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Star Realms: Rescue Run (Star Realms Novels) Paperback – October 30, 2016
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Star Realms Rescue Run as a Tie-in Novel is one of the better ones I've read. An interesting mash up of space opera with cyberpunk and spy thriller. The story starts fast and keeps on running until the very end. Our protagonists are caught up in situations far beyond their control, they're on edge. And its one of the few Scifi books in general in which I felt the same tension the characters felt, each action critical, every second valuable, and each one could be their last.
Though its not a perfect work - the prose is is direct, lacking in colorful details. It works for telling the story and that's it. And the setting, well Star Realms (the game overall) is basically a general Space Opera. Most scifi fans would have seen most of the same characters and ideas present in Realms in many other works. These are common flaws in many Tie-ins, alas.
But as I said in the introduction, originality is not the goal for the book, exploration is. And Star Realms is a sci-fi playground, with all the familiar parts there for the fans to create their own Epic Space battles, each game presenting a new story. Every time I play the physical card game, I like to imagine how each card leads to a new part of a tale. Rescue Run does feel like a part of that universe, that one of the many backstories going on while these space battles are happening.
It does deliver in what I wanted for Star Realms: to explore this universe. Rescue Run provides a look into the lives of a smuggler-turned-covert operative and a sheltered Corporate guy. It's their story that eventually adds up to an space operatic ending.
As for the characters, they're pretty archetypal - which is standard for even Star Wars. What makes them stand out are little details that add color and personality to the characters as the tale goes on. Yui, my favorite character, is a combat specialist who does turn out to be rather entertaining in her snark. The AI nicknamed G.O.D. provides some of the best moments of the book. They're not greatly explored in depth, but they are more than what we just see at first.
Finally, the Romance. (No, this isn't a spoiler - the pull quote from Elizabeth Moon even mentions it). I was a bit surprised when the romantic pair begin to actually question what's going on. The characters actually take a bit of time to consider wither or not they're really in love, being played, or if their actions make any sense. I wish I read more literature in which the romantic couple take time to consider their consequences. This is pretty refreshing. While some might question the speed of this romance and the actions of the character after some events, I don't really have a problem with it. After all, love does make people do illogical things - take a look at the news.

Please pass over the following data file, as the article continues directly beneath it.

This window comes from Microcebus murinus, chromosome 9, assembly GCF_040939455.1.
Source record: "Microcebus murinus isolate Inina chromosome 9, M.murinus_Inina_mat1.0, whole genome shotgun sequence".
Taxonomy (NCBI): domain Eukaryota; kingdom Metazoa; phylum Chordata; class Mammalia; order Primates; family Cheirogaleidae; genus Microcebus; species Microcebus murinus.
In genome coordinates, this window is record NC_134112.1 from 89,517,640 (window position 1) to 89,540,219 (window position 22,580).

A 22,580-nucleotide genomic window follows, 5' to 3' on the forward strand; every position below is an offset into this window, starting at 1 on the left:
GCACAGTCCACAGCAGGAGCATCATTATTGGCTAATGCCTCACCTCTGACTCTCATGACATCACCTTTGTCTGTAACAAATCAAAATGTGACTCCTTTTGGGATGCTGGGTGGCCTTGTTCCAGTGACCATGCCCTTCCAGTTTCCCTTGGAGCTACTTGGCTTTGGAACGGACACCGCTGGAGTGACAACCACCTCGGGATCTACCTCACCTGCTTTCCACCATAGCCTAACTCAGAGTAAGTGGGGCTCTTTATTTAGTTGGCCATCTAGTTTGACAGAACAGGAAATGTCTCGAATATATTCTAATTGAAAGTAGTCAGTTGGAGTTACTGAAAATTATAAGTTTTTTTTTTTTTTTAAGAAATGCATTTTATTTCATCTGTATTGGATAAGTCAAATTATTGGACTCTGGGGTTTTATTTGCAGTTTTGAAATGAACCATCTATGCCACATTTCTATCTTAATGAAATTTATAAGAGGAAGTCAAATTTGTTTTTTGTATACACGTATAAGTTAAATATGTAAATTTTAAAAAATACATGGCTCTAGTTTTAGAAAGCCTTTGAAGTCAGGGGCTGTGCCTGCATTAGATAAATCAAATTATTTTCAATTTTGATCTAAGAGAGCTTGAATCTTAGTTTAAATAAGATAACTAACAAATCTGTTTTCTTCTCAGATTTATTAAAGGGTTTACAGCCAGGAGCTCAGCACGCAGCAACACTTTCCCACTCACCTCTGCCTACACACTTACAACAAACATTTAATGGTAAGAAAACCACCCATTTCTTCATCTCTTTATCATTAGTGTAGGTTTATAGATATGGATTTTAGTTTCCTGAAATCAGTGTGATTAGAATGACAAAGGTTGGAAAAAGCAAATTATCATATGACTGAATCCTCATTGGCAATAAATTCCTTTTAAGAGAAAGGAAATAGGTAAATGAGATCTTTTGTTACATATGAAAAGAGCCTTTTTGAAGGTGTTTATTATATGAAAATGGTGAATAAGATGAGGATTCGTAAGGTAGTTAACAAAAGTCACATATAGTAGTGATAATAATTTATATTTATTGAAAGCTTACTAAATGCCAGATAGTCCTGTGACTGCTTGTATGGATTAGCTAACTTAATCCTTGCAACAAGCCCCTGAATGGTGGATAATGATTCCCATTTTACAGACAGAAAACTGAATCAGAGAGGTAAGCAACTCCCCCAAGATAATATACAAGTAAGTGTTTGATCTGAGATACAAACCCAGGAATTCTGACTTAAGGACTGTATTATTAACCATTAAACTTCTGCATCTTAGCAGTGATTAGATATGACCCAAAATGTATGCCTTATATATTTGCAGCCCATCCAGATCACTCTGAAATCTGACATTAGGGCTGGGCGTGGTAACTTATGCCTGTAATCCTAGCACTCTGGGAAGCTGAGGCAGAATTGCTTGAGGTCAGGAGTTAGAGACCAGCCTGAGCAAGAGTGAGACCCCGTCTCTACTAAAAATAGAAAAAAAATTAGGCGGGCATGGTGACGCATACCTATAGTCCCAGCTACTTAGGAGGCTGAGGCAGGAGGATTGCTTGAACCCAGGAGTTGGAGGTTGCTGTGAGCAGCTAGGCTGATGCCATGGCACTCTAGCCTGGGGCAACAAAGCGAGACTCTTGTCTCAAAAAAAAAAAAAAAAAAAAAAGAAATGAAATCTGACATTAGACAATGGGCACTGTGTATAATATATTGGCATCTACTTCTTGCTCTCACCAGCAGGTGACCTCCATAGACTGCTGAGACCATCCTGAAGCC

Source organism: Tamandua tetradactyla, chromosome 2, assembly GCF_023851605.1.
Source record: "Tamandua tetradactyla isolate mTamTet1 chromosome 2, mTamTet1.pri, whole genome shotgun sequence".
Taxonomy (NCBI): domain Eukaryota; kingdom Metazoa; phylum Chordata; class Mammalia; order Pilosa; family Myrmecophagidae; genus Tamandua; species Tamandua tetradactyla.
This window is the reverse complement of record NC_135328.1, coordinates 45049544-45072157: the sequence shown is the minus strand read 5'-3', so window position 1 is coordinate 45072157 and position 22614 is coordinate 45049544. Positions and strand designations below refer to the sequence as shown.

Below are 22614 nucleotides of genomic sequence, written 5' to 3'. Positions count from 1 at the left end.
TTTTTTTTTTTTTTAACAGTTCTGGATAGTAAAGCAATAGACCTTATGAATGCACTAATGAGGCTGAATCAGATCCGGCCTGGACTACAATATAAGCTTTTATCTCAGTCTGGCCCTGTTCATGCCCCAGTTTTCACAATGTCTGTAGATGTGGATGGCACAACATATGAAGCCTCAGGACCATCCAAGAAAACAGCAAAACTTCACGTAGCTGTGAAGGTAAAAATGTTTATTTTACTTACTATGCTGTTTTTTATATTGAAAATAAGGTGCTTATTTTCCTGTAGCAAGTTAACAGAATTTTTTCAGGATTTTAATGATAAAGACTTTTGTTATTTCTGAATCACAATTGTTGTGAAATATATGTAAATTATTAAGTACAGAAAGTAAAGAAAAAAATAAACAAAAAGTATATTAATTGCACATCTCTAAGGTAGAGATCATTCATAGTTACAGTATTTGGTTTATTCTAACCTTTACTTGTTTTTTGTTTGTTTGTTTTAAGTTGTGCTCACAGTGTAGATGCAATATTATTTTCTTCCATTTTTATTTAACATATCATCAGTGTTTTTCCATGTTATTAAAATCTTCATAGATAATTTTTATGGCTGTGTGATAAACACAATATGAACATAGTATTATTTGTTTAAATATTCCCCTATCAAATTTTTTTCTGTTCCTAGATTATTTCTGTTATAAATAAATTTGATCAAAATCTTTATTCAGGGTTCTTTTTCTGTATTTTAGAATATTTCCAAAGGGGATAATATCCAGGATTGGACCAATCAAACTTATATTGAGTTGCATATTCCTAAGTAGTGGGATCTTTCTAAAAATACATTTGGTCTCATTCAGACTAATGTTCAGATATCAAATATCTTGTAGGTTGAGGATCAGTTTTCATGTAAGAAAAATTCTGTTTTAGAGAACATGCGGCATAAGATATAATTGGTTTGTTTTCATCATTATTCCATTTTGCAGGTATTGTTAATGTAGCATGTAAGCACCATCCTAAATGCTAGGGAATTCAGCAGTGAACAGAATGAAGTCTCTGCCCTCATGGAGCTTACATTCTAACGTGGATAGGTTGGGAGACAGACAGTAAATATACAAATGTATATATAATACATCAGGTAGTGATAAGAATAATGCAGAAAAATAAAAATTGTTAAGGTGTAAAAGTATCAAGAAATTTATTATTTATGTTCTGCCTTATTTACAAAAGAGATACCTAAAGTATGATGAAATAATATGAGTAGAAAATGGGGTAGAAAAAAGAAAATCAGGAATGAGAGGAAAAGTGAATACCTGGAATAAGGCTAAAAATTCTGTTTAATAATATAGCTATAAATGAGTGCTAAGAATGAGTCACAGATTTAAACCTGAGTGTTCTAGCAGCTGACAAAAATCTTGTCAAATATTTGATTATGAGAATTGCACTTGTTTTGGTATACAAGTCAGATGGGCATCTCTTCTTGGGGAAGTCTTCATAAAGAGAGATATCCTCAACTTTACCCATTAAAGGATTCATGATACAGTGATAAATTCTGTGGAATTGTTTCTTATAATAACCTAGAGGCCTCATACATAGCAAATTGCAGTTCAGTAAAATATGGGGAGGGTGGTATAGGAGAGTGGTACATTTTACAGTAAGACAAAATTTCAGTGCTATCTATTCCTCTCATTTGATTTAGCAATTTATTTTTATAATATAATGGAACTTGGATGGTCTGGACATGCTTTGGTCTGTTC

One other thing that provides a bit of uplift to the work is that it takes a look at some issues inherent within the setting. The Federation's Corporate mindset and the Empire's war-based economy is explored by the author, making some logical conclusions that could result from such systems. The characters do see the problems and react to them. But for those who worry this becomes another preachy lesson, do not fear. the issues are subtly explored and reacted to by the characters, help drives the plot, and never takes away the focus. The titular Rescue Run is the forefront, and as I said before its a ride.
From a purely science fiction critique, this novel doesn't really provide much new, and the prose isn't Cordwainer Smith. But even then it tells a decent story with a tense atmosphere - in general I give it 3/5. But as a Tie-In Novel, this is a much better book, as if hearkening back to the best times of the old Star Wars expanded universe. For fans of Star Realms, its a journey into a world we've been only given tantalizing hints. And in fleshing out the Star Realms universe, it delivers.
This book was tremendously fun. It doesn't take itself too seriously, the author concerning himself more with just telling a good story. The two main characters are well developed and likable, with some real growth as the tale progresses. The plot was not overly complicated or contrived, but it did move along quickly and worked quite well. I was not hindered by my complete lack of knowledge about the setting and did not feel left out at any point.
At its heart, this is the story of two people way out of their depth. Two alternating narratives eventually intertwine and then flow together seamlessly. I enjoyed every minute of the reading, and would gladly read this author's next novel. I enjoyed both different narrative voices.
I keep coming back to that description: fun. This book was fun to read.
The villain was one of those flat secondary characters--a corporation with no face or personality. Joan and Dario viewed it as evil, so their actions were believable from their point of view. On the other hand, I've worked for two huge corporations. Their worst crimes are stifling creativity and inefficiency. Frustrating and boring? Yes. Evil? No. To me, an evil corporation is an unconvincing, overused villain that makes me roll my eyes.
You might enjoy this book if you like action and love to hate corporations. If you like rich characters and deep relationships, then it's just okay.
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his second novel, Star realms
still makes space fun